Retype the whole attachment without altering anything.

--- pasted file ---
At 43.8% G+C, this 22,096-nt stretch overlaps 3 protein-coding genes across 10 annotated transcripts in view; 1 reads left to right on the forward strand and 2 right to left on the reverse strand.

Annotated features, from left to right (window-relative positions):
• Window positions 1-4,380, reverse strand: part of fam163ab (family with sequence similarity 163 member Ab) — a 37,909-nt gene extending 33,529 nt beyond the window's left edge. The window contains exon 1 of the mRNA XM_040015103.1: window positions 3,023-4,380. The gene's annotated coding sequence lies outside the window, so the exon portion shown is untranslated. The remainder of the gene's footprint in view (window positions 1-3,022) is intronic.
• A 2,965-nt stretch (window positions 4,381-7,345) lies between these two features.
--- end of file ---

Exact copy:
At 43.8% G+C, this 22,096-nt stretch overlaps 3 protein-coding genes across 10 annotated transcripts in view; 1 reads left to right on the forward strand and 2 right to left on the reverse strand.

Annotated features, from left to right (window-relative positions):
• Window positions 1-4,380, reverse strand: part of fam163ab (family with sequence similarity 163 member Ab) — a 37,909-nt gene extending 33,529 nt beyond the window's left edge. The window contains exon 1 of the mRNA XM_040015103.1: window positions 3,023-4,380. The gene's annotated coding sequence lies outside the window, so the exon portion shown is untranslated. The remainder of the gene's footprint in view (window positions 1-3,022) is intronic.
• A 2,965-nt stretch (window positions 4,381-7,345) lies between these two features.